According to the U.S.-based Energy Information Administration's (EIA) Annual Energy Outlook for 2009, energy generation by fuel will be led by coal, natural gas and nuclear energy by 2030. Renewables are forecasted to remain in the fourth position, but the Obama administration's green initiatives and state mandates may be able to change the projected outcome. Let's look at ETFs that investors can take advantage of given the common upward trajectory of selected electricity fuel sources.

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Coal
Coal is expected to remain the most widely used energy source for electricity generation due to the use of existing plants coupled with the addition of new ones. Investors should note that Georgia and Michigan are taking steps to limit the development of new coal-fired plants in their states. Michigan's Governor Jennifer Granholm supports the initiative to suspend the development of new coal-fired plants in conjunction with plans to reduce the state's dependence on fossil fuels used to generate electricity. Georgia legislators are at odds over the future use of existing coal-fired plants and whether to suspend permits for new plants in the state submitted after July 2009. Coal enthusiasts can choose to follow the Market Vectors Coal ETF (NYSE:KOL). Top-performing holdings for the year include Peabody Energy (NYSE:BTU) and Consol Energy (NYSE:CNX).

Natural Gas
The forecasted use of natural gas increased 38% in the 2009 report over the previous year. Factors driving the increase include the less carbon-intensive nature of natural gas as opposed to coal, and the cost benefit of less-expensive natural gas-fired plants over renewable or nuclear alternatives. Natural gas ETFs to consider include United States Natural Gas (NYSE:UNG) and First Trust ISE-Natural Gas (NYSE:FCG). The FCG ETF invests in individual securities like Petroquest Energy (NYSE:PQ) and Mariner Energy (NYSE:ME), while the UNG ETF invests primarily in natural gas futures. New laws and emission requirements from individual states may yield positive returns for underlying natural gas providers and boost natural gas ETFs in the future.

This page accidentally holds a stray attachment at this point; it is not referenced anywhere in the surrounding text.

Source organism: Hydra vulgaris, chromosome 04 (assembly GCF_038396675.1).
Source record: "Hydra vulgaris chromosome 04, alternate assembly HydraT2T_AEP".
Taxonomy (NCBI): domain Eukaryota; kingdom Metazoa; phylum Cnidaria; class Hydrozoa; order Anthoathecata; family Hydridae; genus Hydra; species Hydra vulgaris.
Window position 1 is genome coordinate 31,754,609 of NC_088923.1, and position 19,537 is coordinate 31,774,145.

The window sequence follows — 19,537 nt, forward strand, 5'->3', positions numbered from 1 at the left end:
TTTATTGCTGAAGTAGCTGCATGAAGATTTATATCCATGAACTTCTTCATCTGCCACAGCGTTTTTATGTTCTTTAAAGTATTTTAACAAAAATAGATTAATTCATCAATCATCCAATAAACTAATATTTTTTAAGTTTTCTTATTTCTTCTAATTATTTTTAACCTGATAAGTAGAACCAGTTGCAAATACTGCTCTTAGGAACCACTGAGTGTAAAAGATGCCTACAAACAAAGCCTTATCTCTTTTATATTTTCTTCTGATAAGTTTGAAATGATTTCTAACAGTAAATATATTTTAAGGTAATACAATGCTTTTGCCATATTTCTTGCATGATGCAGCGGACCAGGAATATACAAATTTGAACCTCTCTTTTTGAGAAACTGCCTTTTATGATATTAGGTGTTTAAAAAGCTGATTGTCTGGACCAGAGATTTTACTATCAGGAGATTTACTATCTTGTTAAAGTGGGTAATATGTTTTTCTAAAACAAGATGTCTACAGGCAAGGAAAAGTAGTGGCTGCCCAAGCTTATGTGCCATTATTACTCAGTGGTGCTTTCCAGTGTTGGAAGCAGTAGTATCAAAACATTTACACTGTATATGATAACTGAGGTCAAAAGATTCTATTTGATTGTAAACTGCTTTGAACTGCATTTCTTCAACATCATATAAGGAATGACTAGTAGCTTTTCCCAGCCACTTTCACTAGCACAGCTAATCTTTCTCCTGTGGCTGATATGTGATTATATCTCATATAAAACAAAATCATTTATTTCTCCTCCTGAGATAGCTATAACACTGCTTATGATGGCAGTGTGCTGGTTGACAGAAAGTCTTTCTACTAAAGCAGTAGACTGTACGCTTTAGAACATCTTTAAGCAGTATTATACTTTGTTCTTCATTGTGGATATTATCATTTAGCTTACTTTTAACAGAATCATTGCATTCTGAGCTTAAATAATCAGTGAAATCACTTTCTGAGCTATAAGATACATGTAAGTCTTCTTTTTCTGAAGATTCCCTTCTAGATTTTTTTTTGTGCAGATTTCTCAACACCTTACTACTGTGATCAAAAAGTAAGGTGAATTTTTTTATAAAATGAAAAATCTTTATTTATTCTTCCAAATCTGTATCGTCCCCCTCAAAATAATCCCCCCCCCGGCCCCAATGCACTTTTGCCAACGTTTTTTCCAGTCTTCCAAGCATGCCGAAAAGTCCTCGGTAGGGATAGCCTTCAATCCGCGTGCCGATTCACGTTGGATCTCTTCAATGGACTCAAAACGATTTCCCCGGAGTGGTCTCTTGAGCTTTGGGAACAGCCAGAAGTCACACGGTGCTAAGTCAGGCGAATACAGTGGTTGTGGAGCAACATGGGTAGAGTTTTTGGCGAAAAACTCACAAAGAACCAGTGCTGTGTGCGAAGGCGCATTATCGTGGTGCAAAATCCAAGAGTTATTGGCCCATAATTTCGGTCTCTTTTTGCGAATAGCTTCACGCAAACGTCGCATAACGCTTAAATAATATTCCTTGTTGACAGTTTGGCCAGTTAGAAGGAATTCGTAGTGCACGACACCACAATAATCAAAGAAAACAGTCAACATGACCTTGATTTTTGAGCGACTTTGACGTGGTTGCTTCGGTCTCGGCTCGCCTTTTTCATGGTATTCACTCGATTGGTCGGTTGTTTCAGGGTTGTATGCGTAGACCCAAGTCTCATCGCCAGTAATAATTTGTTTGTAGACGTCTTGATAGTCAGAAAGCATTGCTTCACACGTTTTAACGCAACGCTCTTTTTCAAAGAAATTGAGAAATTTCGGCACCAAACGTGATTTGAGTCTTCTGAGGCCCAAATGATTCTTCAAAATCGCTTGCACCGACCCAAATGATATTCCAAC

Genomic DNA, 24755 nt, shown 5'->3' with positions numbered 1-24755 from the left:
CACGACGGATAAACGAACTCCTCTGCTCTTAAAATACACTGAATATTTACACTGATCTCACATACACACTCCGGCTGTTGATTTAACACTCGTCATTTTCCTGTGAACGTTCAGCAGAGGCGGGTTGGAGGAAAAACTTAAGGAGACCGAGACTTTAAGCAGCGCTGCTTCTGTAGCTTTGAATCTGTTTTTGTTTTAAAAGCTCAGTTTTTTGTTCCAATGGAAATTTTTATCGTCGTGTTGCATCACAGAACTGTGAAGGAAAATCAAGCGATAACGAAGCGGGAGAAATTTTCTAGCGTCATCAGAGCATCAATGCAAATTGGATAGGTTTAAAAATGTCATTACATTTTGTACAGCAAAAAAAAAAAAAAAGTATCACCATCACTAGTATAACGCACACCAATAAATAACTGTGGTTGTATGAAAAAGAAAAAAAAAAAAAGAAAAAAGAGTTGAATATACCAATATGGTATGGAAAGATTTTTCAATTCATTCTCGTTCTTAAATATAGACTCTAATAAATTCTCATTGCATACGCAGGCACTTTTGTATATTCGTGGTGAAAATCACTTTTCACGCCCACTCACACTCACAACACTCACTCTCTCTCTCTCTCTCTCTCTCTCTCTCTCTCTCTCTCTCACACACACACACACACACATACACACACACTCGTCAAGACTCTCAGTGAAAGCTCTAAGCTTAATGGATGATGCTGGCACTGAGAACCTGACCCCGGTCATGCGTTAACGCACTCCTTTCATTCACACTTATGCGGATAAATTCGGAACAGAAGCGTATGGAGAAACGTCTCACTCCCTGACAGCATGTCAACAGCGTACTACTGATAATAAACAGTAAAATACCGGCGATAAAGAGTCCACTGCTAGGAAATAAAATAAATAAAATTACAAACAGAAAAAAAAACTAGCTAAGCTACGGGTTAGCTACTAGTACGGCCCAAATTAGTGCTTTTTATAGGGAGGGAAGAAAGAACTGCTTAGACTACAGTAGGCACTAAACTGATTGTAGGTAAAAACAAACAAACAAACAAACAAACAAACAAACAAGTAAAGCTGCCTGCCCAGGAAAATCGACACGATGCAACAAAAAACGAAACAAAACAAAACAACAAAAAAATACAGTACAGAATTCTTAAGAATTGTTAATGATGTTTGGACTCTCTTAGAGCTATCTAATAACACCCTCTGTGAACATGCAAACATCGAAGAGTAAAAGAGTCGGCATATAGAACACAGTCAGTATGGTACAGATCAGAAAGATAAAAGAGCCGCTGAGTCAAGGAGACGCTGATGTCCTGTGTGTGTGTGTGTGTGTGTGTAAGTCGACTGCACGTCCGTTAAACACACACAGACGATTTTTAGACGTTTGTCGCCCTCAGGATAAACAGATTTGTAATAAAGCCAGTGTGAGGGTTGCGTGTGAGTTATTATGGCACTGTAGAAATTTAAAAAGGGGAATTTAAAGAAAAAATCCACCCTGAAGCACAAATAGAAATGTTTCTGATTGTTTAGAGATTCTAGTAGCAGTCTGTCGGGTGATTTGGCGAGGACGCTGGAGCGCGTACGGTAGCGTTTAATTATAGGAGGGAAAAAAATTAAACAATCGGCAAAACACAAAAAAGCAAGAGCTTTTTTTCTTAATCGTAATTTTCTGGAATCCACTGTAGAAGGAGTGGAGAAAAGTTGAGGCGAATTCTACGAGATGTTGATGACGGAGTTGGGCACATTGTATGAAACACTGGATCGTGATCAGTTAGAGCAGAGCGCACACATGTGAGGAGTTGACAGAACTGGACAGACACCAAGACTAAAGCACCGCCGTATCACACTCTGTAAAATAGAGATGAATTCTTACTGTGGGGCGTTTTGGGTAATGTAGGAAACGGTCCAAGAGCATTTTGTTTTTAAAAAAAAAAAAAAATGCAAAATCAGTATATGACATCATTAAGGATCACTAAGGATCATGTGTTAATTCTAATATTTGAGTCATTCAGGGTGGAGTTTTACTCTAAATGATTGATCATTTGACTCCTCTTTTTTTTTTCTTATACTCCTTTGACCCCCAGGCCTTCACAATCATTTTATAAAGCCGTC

Renewables
Renewable energy usage is expected to rise due to minimum-use requirements by nearly half the states in the country. The EIA's forecasted use of energy generation from renewables doubled from 8.5% in 2007 to 14.1% in 2030. While investors can choose from several renewable energy ETFs, the PowerShares WilderHill Clean Energy ETF (NYSE:PBW) covers a wide array of alternative-energy options. Renewable energy providers like geothermal and recovered energy provider Ormat Technologies (NYSE:ORA) and semiconductor manufacturer Cree (Nasdaq:CREE) are a couple of its best performers since the beginning of the year.

Final Thoughts
The mix of generation sources may fluctuate, but the overall upward trend for these energy-focused ETFs creates a compelling story for investors to follow.

To learn more about ETFs in this sector, be sure to read ETFs Provide Easy Access To Energy Commodities.

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